You act like you know me,” Weldon blurts out too late to the disappeared girl now newspaperman offering him a fresh copy of the L.A. Times.

No,” says Weldon and he begins to march off Chaplinesque somewhere indistinct but less vague, than, shall we say, the home he once had in Dallas, Texas.



As though some kind of refugee from the constitutionality of the home, the sanctity of marriage, the necessity of education…it is as if the all new FREEMAN , Weldon, is driven by a destiny—rude and crumbling; however, a destiny—a purpose: wiring his mother in Dallas for money, eating at missions for the poor, “pimping” as a prospective gigolo, acquiring a one-room accommodation in a Hollywood rooming house, consuming pint after pint of cheap wine, walking up and down the streets of Hollywood, throughout L.A., Orange County, Corona del Mar—all the while, walking…walking…walking…walking—sometimes as many as twenty to twenty-five miles—a mere day’s worth of STAR , chosen one, FREEMAN; an expression of feelings dark and hateful and unnoticed by the people of Los Angeles at large. A guitar is purchased! Paper to draw on, colored pens, some white baggy pants, a few cans of food, chips—a sign larger than WELCOME called failure. But, is that not himself, Weldon thinks, almost out loud!

“Hi!” He nods at his neighbor, Doretha , a woman from Colombia with huge plump tits and short and tight: reels of film spinning, x-rated, in Weldon’s mind, yet like fire and death and destruction, SEX, he has come to realize is like a trap, a prison, a death-bell, tolling not far away. Doretha stands in the door…

“I notice guitar,” she at last indicates, strumming her hand against the air of the rooming house hallway.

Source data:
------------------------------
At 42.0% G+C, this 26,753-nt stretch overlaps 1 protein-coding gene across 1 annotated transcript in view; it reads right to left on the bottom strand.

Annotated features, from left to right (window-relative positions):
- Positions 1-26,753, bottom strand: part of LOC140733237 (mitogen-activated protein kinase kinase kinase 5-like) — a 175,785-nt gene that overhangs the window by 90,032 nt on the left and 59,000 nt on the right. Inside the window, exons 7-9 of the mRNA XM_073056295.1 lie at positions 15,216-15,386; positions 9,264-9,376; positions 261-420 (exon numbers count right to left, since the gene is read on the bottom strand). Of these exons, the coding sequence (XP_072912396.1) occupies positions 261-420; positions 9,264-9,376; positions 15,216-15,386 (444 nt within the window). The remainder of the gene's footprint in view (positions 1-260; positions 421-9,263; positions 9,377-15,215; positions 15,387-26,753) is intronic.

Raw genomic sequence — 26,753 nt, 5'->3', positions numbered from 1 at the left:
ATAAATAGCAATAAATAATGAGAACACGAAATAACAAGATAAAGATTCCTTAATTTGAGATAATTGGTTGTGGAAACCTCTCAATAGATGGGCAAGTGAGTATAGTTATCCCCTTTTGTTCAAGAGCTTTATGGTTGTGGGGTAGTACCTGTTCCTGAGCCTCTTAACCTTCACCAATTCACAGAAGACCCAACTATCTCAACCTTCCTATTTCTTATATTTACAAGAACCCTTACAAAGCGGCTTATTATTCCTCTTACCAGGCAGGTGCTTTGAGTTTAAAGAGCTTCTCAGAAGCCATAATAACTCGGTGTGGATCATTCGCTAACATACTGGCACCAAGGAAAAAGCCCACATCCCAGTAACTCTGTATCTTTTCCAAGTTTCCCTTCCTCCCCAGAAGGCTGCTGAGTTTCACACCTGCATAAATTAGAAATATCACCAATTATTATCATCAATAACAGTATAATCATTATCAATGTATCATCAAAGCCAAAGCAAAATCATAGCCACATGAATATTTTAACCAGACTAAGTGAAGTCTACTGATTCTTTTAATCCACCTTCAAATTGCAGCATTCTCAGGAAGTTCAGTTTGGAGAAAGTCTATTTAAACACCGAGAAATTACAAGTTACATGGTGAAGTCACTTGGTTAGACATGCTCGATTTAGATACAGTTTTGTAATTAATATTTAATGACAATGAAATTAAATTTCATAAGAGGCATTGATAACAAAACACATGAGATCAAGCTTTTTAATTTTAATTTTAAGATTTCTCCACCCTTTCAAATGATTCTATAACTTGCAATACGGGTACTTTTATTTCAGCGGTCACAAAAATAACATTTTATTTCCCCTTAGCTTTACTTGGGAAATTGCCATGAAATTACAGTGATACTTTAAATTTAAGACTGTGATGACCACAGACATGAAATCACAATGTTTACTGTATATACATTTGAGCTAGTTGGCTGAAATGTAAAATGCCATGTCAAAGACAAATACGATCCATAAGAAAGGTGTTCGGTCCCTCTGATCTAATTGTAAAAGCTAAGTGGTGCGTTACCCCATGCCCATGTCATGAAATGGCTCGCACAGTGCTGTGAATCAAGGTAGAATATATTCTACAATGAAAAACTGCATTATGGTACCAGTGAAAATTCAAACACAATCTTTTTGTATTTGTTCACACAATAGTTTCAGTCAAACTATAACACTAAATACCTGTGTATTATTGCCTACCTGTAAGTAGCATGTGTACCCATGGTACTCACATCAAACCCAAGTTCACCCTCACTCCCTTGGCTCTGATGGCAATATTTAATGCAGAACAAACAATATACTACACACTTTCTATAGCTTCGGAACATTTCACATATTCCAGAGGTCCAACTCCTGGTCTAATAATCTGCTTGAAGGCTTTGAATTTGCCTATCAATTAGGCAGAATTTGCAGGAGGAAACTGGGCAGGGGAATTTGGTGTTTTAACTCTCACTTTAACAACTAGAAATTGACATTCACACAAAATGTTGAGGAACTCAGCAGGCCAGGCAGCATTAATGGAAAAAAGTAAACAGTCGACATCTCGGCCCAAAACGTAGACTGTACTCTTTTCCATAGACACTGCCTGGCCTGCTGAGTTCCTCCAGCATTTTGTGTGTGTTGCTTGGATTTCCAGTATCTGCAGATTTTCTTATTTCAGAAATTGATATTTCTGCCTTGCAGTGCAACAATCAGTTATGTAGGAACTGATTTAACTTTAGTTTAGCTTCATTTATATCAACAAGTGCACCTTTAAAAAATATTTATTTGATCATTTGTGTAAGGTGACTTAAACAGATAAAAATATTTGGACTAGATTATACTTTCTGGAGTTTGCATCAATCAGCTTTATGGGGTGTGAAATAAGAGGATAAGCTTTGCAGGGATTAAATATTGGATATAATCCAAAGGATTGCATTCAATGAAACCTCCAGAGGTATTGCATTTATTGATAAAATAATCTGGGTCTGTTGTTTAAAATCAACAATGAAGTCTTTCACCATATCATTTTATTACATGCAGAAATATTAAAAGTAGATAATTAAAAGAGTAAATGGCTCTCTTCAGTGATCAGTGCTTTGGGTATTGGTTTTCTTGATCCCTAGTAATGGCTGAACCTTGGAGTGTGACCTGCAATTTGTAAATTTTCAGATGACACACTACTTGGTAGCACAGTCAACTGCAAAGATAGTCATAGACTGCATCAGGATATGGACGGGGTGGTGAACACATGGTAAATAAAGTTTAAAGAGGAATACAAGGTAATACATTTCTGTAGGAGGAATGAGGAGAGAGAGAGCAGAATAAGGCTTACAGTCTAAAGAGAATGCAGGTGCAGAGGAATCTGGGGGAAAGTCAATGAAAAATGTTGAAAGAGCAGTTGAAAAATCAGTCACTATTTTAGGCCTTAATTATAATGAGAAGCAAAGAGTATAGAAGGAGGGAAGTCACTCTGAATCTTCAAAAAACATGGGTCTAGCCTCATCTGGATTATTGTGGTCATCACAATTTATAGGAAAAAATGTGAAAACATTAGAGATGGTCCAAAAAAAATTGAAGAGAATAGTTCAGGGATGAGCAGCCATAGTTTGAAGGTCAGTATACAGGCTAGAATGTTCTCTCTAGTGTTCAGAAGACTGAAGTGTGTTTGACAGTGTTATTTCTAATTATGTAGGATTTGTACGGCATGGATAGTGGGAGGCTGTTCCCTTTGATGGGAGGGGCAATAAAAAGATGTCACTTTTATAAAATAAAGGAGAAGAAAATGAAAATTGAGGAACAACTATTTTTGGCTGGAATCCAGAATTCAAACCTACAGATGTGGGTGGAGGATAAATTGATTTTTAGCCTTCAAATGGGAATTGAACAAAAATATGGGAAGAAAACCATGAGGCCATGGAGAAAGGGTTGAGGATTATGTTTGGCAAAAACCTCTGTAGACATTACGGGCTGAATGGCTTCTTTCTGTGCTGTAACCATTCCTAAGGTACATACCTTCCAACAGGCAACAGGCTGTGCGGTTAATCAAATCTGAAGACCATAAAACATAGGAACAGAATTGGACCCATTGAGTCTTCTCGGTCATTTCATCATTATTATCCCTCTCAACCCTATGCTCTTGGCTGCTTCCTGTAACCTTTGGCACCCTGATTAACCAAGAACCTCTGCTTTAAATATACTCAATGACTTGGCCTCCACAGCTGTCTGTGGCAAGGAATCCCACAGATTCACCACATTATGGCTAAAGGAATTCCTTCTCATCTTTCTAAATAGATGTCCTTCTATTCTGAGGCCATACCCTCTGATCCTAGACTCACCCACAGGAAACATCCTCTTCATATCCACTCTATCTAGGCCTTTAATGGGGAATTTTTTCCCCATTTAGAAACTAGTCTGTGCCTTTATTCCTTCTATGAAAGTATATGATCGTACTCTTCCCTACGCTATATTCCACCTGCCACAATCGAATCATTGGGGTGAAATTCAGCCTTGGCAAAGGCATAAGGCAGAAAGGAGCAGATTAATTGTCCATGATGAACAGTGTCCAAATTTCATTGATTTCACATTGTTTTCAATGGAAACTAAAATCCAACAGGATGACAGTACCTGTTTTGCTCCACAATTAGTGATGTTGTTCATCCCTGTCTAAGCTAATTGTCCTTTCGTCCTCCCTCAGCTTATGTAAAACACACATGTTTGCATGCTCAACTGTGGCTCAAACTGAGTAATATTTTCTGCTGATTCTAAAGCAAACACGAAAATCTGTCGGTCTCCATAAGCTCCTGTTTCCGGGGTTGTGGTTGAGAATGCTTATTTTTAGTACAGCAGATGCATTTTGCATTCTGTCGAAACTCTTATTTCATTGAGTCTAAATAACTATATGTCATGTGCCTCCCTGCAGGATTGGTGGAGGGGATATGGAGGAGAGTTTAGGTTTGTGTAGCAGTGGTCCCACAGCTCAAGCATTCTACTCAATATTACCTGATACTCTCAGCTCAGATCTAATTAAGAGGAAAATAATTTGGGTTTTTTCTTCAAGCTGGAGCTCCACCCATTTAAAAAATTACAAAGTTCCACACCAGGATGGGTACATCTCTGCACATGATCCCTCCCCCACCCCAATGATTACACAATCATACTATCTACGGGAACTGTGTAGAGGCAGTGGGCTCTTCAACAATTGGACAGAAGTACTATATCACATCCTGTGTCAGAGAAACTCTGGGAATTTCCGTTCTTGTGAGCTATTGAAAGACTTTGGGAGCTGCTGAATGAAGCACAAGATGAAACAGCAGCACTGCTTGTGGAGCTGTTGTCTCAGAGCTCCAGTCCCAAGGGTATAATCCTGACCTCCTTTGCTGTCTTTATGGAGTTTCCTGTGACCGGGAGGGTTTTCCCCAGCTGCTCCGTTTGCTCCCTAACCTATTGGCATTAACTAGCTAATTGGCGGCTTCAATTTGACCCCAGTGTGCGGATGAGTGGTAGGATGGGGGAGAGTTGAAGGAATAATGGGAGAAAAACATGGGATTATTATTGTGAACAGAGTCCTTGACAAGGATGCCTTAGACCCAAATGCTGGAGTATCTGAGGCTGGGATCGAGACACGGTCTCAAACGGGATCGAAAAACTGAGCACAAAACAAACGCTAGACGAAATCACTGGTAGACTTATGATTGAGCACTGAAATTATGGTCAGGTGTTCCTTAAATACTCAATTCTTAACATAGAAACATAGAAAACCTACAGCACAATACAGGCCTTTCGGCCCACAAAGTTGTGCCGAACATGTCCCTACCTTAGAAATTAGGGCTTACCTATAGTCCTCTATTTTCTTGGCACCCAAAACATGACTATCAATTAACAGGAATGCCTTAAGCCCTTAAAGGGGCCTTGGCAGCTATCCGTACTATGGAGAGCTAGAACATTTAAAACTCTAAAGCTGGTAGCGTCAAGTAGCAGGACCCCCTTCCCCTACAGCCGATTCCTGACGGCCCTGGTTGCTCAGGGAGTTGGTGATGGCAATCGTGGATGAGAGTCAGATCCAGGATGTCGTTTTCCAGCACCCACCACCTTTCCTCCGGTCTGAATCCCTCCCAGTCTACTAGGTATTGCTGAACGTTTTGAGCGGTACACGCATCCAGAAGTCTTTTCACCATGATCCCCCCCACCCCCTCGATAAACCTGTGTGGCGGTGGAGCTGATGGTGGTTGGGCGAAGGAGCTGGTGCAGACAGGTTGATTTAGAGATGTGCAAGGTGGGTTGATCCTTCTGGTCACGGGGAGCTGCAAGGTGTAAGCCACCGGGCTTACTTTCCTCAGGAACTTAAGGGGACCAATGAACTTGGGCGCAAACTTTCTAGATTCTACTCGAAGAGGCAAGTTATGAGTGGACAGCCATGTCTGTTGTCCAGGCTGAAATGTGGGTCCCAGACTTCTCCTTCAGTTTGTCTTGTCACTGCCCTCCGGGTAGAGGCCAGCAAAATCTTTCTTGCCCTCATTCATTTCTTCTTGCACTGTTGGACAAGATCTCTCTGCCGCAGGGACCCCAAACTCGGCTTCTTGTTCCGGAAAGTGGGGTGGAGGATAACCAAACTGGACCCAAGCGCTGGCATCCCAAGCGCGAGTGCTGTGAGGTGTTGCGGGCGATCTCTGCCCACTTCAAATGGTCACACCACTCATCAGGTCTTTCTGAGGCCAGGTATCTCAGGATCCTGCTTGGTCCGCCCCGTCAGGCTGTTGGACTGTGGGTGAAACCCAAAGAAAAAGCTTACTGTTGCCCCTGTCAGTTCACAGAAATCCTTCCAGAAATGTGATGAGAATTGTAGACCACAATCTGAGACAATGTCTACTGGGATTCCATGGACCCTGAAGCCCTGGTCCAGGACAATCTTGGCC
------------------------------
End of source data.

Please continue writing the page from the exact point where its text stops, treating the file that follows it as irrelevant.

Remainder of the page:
“Yea, I kind of play.”

Weldon plugs an almost Sanklee just beginning to emerge while Doretha is hot, luscious, unnamed—both ‘discoverees’ continuing some story they know as well is wrong and with that finally parting, similarly, with nods and affirmation—bottles of anointing oil only waiting on the one hand and on the other bottles full of blood laughing as it were at them and Hollywood in general. She suggests passage into her room and Weldon likewise into his. She declines; and , he does too, each laughing at the overnight murals he’s painted on paper hung on his walls—tall, space, alien people, an ‘audience’ for his solitary serenades she has no doubt overheard. With an almost abrupt “bye” , she takes the line from the seeming stock dummy, Weldon, saying, “Adios,” then, closing the door.


A year almost passes thus—marked by forays into L.A., and , towards the end, (a bus back to Dallas , and, “Mama” ). Weldon, to avoid walking eight miles to a downtown mission to eat, eats from Dempsey dumpsters behind restaurants in Hollywood. He hocks the guitar, pays his last rent, and, after a few days, awaits the inevitable. FAILURE. Jesus among the Jews. A mock epic with a cast of bums and losers and ‘limos’ that,——-Zonko——go by like that.

Legal-like, Weldon , will sit on the bus—Mexicans, incapacitated individuals, a man whose ass weighs four-hundred pounds and takes two seats, a driver who knows who they all are and punches a hole in their tickets; and, “Thanks,” says Sanklee-Weldon-looser, and, boarding, turns to see a man vomit on the rear wheel.